The Kansas City area Catholic Diocese and Bishop Robert Finn face misdemeanor charges for the handling of a priest accused of possessing child pornography.
This is the first time a bishop in the United States has faced charges for allegedly protecting a suspected abusive priest.
A Jackson County grand jury cited the Diocese of Kansas City-St. Joseph and Finn each with one count of failing to report suspected child abuse. The grand jurors said diocese officials and Finn had reasonable cause to believe that Father Shawn Ratigan was taking sexually explicit pictures of children.
Prosecutor Jean Peters Baker said Friday afternoon that even though they were Class A misdemeanors charges that should not diminish the significance of the allegations.
"This is a significant charge," she said. "It is about protecting our children."
She said she wants to ensure "there are no other future failures to report resulting in other unsuspecting victims."
In a statement, the diocese and Finn deny the allegations and entered not guilty pleas Friday.
"Bishop Finn denies any criminal wrongdoing and has cooperated at all stages with law enforcement, the grand jury, the prosecutor's office and the (former U.S. Attorney Todd) Graves Commission," said Gerald Handley, an attorney for Finn.
In his own statement, Finn said he will meet the charges "with a steady resolved and a vigorous defense."
He asked for prayers.
"With deep faith, we will weather this storm and never cease to fulfill our mission even in moments of adversity," Finn said.
The penalty for conviction of a Class A misdemeanor is a fine up to $1,000 and up to one year in jail. The diocese would only be subject to fine, not a jail sentence.
Ratigan faces criminal charges in both Clay County Circuit Court and federal court related to possessing child pornography. He has denied the allegations.
Several of Ratigan's alleged victims and their parents have sued Ratigan, Finn and the diocese.
Missouri law requires certain individuals to report to authorities suspected child abuse.
The indictment says the diocese and Finn "had reasonable cause to suspect a child may be subjected to abuse due to previous knowledge of concerns regarding Father Ratigan and children; the discovery of hundreds of photographs of children on Father Ratigan's laptop, including a child's naked vagina, upskirt images and images focused on the crotch; and violations of restrictions placed on Father Ratigan; and knowingly failed to immediately report such suspected abuse to the Missouri Children's Division."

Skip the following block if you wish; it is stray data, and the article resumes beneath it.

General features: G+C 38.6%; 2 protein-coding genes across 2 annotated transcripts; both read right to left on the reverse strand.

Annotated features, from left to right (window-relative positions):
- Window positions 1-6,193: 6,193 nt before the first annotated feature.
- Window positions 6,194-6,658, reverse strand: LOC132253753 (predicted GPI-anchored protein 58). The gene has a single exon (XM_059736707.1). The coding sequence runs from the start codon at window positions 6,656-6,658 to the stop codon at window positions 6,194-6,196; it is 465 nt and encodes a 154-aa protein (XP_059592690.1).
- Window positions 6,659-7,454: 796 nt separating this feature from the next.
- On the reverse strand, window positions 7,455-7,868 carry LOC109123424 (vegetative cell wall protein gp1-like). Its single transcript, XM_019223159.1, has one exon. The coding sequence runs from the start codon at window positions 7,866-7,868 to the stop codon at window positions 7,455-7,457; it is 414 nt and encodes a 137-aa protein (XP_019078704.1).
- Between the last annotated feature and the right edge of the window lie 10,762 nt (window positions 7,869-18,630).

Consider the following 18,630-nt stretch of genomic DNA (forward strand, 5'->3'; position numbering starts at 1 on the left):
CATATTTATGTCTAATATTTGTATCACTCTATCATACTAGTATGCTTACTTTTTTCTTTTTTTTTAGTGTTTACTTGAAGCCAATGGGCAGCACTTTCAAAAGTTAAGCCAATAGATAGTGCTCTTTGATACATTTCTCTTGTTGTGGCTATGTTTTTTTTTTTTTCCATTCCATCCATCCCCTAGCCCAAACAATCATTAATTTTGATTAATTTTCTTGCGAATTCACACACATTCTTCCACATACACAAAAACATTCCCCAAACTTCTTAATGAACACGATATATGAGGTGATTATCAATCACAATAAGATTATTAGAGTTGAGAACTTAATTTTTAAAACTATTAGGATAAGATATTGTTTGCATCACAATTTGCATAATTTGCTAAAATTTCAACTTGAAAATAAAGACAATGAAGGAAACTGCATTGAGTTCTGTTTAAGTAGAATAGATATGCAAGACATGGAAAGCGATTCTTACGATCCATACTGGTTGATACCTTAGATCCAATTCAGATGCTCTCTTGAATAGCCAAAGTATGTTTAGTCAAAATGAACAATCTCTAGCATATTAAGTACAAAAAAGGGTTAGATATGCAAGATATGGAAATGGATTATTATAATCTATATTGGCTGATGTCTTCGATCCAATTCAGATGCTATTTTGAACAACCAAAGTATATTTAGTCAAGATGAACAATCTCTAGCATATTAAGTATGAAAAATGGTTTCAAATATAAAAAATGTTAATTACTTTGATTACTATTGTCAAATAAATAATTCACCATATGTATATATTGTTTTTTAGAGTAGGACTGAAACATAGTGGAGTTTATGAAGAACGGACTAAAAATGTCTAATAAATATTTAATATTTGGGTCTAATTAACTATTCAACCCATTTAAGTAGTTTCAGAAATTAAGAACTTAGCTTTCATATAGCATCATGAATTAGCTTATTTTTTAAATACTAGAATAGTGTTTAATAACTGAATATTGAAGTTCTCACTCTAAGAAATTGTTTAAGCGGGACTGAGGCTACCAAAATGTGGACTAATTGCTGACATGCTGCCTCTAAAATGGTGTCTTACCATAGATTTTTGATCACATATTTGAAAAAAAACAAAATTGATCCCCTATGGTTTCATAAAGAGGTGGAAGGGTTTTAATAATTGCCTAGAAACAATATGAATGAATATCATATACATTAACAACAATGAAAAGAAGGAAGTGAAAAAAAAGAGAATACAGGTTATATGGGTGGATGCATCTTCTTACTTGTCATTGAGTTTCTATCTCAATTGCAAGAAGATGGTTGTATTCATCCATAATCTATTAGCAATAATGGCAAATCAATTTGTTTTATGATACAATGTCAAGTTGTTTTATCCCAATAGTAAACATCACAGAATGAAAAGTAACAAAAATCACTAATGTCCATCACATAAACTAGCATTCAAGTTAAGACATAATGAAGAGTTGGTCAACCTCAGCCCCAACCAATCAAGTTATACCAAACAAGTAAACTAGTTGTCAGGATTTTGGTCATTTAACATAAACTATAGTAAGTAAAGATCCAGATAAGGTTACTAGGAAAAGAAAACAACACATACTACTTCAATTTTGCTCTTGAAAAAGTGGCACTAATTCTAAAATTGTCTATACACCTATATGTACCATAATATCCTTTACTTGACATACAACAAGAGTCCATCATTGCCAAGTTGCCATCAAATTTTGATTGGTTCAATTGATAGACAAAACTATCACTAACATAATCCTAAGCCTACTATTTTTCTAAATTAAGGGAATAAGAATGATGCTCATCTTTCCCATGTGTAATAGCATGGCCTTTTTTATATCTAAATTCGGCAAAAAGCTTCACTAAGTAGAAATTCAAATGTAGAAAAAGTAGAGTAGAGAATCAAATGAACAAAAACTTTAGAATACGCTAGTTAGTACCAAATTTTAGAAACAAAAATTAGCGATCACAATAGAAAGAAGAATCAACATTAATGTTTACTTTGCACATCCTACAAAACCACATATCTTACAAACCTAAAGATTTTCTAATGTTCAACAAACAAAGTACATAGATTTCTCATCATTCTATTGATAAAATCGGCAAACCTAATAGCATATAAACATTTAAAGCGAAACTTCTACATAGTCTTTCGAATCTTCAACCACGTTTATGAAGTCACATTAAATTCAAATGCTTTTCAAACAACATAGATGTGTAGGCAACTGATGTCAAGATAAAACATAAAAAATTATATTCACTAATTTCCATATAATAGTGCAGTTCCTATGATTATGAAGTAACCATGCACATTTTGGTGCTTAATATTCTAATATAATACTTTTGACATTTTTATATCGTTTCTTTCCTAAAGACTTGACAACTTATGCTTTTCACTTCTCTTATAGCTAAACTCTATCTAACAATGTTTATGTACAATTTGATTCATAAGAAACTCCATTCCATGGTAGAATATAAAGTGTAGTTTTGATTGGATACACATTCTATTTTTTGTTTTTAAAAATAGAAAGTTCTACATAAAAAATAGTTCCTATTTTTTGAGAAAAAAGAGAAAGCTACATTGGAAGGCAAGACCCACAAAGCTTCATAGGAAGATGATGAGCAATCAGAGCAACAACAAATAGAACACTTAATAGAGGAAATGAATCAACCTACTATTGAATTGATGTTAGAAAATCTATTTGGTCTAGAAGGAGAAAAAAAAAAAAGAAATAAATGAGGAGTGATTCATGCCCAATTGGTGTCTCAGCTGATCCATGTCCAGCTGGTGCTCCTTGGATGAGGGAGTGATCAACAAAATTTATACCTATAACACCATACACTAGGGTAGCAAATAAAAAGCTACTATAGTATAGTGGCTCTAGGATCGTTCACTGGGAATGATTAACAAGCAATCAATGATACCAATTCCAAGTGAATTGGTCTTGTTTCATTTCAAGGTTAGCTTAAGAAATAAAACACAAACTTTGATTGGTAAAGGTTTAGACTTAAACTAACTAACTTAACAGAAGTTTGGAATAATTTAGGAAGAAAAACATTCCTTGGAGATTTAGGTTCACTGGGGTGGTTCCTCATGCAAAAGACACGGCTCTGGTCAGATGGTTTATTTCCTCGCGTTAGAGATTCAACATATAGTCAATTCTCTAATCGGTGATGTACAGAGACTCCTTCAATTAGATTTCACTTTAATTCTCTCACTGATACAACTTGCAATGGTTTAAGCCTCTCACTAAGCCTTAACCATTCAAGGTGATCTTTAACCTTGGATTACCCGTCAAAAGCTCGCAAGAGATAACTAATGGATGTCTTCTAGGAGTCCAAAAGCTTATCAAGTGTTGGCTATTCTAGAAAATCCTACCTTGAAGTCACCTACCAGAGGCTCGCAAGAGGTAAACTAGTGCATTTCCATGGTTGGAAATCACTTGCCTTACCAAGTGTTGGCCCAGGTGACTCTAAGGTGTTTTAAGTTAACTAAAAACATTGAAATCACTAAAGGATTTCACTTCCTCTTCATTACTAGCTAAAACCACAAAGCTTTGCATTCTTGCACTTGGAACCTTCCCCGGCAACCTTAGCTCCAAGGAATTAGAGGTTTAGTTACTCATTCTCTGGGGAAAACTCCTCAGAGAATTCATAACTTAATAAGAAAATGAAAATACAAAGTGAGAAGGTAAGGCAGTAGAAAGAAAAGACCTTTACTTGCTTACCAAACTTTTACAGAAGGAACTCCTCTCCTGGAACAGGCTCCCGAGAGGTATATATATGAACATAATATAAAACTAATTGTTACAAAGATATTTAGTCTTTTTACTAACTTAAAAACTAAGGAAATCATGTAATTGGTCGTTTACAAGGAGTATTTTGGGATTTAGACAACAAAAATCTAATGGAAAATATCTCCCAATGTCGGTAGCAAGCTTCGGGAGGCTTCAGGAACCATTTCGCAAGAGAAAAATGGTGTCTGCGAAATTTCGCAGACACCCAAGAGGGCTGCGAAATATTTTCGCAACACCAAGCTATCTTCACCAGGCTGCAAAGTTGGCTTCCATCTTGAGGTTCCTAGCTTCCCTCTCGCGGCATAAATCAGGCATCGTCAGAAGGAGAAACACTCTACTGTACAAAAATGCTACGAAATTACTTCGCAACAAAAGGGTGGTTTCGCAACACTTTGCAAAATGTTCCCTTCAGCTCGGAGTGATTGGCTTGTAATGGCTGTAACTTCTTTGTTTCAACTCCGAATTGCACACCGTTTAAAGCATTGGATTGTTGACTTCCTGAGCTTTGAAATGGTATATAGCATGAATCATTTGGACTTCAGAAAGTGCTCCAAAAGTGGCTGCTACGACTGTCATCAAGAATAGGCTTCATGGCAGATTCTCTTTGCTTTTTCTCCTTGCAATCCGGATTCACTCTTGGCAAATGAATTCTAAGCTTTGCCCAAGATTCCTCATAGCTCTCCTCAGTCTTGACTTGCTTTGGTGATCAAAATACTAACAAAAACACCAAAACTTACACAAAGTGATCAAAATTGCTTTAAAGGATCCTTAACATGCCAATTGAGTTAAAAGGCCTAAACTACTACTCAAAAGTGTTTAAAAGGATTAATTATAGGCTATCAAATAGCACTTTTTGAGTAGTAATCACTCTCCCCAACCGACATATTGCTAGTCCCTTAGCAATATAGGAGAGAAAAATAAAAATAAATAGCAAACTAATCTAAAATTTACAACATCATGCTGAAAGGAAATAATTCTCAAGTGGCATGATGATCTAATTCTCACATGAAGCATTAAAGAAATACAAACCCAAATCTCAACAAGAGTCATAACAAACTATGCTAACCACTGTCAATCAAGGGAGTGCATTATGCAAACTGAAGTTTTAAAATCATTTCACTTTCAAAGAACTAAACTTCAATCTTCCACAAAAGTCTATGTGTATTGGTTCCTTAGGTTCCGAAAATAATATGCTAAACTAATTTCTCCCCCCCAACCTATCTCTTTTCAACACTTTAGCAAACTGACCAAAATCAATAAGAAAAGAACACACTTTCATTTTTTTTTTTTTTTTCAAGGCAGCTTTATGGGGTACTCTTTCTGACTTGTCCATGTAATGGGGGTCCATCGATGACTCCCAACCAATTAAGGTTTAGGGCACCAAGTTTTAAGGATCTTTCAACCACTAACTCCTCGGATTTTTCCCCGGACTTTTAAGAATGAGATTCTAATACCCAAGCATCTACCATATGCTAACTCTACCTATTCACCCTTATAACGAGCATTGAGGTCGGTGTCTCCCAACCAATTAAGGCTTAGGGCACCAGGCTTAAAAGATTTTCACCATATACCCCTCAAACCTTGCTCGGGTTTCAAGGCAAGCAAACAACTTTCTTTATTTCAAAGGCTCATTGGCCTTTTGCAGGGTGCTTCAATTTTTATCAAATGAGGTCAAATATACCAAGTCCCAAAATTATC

The grand jury indicted the diocese and Finn on Oct. 6. The prosecutor said the indictments weren't unsealed until Friday because Finn was out of the country until Thursday night.
Finn previously has said he made some failings in handling complaints against Ratigan, including saying that he was unaware that a principal had complained about Ratigan's behavior around children more than a year before Ratigan was arrested in May.
But the parents of one of Ratigan's alleged victims said in court documents that Finn purposefully concealed the principal's report to protect Ratigan, the diocese and himself "from scandal."
A computer technician told authorities he discovered pornography on a computer used by Ratigan in December 2010. The computer was given to diocese officials who did not immediately contact authorities.
Copies of the image were made but the laptop was turned over to Ratigan's family, who then destroyed the laptop, according to investigators. A church official in December described a single picture over the phone to a police officer, investigators have said.
The diocese didn't give the images to police until May. In the ensuing months, Ratigan remained with the diocese. Diocese officials have said they contacted police in May after Ratigan ignored warnings to stay away from children, including on St. Patrick's Day and Easter Sunday.
Ratigan tried to commit suicide after the computer repairman found the pictures, according to court records. A suicide note was found in which Ratigan expressed sorrow for the harm he had caused the church, children and his family, according to court records.
Grand jurors said the diocese and Finn should have contacted authorities in mid-December once the computer technician raised issues about allegedly hundreds of sexually explicit pictures of children being on the computer.
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